Joel Reichenberger: Snow biking yet another shock |

Joel Reichenberger: Snow biking yet another shock

Frank Ameduri

Moots now has been responsible for two memorable "Welcome to Steamboat" moments for me.

The first came soon after I moved to town. I had decided my $100 junker of a mountain bike purchased at a K-Mart going-out-of-business sale wasn't going to cut it here in the mountains. Something about the brakes not working made descents terrifying, and something about the gears not working made my ascents impossible.

So, I had my eyes peeled for a better option, and when there was a bike propped up on the driveway at a garage sale across the street from my apartment, I thought I had found it.

The bike was a Moots. It cost $1,000, and I thought that was insane. A grand for a used bike? What part of "garage sale" did this guy not understand? I tried to barter, but he made it clear that he wasn't going to budge.

I was so amazed by the whole thing that I called home to tell a friend.

Now, nearly four years later, I know I was the only fool that day. I figured that much out a few weeks later when I got serious about buying a bike and ended up dropping nearly $1,000 on a machine far inferior to what I had seen at the garage sale.

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Working this week on a story about Moots' latest offering, the FrosTi snow bike, my stupidity was reinforced, and I once again was shocked by what I learned about Steamboat Springs.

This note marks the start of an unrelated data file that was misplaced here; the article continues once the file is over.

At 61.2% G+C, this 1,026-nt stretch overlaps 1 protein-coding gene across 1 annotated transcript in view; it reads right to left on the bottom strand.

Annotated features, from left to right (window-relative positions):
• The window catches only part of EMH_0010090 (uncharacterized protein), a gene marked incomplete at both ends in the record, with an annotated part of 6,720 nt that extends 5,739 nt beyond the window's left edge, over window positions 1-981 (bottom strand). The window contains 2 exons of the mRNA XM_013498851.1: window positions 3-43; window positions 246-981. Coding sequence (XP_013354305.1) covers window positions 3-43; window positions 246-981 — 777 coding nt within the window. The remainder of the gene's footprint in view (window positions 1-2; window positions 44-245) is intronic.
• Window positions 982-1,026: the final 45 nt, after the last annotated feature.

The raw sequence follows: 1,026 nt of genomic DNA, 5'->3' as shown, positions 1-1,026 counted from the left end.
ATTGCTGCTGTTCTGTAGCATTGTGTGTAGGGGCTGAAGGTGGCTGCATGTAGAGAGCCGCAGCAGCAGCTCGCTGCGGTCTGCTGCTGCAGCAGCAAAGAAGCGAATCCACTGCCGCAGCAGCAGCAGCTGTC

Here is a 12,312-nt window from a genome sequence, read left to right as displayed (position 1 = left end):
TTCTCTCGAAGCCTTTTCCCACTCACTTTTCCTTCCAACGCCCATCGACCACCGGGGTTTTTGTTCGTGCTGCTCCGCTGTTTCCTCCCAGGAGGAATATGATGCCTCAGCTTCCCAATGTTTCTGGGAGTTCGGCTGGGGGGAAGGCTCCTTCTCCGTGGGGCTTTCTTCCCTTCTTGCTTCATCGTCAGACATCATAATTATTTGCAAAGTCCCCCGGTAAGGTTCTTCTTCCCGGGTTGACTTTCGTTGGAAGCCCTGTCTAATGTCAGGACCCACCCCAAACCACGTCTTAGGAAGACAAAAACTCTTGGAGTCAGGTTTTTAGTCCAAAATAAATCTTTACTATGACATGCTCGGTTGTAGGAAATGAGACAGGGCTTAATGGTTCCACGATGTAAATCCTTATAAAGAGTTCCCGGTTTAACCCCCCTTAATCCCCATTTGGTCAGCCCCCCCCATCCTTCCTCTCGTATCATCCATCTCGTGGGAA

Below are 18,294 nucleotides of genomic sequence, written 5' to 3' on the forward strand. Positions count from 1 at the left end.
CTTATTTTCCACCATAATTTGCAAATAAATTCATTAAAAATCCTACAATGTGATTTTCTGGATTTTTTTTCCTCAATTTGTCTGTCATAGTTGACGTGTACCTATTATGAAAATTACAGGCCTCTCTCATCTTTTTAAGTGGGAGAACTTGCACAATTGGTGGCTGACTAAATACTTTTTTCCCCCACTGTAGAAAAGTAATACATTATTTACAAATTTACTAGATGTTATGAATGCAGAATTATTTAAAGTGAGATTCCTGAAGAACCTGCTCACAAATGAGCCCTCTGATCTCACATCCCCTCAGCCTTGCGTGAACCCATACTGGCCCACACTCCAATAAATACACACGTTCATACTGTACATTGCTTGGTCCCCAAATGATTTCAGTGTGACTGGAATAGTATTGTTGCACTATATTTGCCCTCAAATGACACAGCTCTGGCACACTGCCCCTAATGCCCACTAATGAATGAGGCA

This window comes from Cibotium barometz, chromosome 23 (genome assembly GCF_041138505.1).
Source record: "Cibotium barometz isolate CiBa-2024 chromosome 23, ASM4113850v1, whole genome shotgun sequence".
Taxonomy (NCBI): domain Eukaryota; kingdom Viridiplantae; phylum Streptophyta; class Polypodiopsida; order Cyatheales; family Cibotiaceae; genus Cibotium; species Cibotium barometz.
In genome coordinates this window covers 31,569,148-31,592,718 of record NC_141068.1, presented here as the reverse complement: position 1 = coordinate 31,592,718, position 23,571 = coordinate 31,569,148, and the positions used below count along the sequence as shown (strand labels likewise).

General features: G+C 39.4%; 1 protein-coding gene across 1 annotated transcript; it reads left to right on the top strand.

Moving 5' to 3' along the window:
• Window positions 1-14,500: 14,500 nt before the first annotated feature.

I've loved discovering all the crazy things people here do, and I've loved the way those things, in my eyes, have gone from jaw-dropping to commonplace.

No longer does gelande ski flying seem crazy. I can wrap my head around people skinning up the slopes of the ski area, yearning for 100 days on the mountain and logging hundreds of miles on singletrack each summer.

But snow biking? Really? People really were looking for a way to ride mountain bike trails in Steamboat Springs in January?

That revelation provided yet another shock to my system.

As it turns out, it's real, and it's not just one or two people, either. Moots is betting there are a significant number of riders willing to drop nearly $4,000 on a snow bike frame just so they can hit the trails while the days still are short and the temperatures are freezing.

That's the kind of nuts I'm going to tell friends back home about when I try to describe what people are like here in Steamboat Springs. But here's the thing: If my first four years have been any indication, I'll be shocked about this today, but by next month I'll be testing a snow bike myself, and I'll consider the whole thing downright sane by next year.

Then, just as assuredly, something else that's crazy will come along and once again remind me that people here never stop dreaming.

To reach Joel Reichenberger, call 970-871-4253 or email

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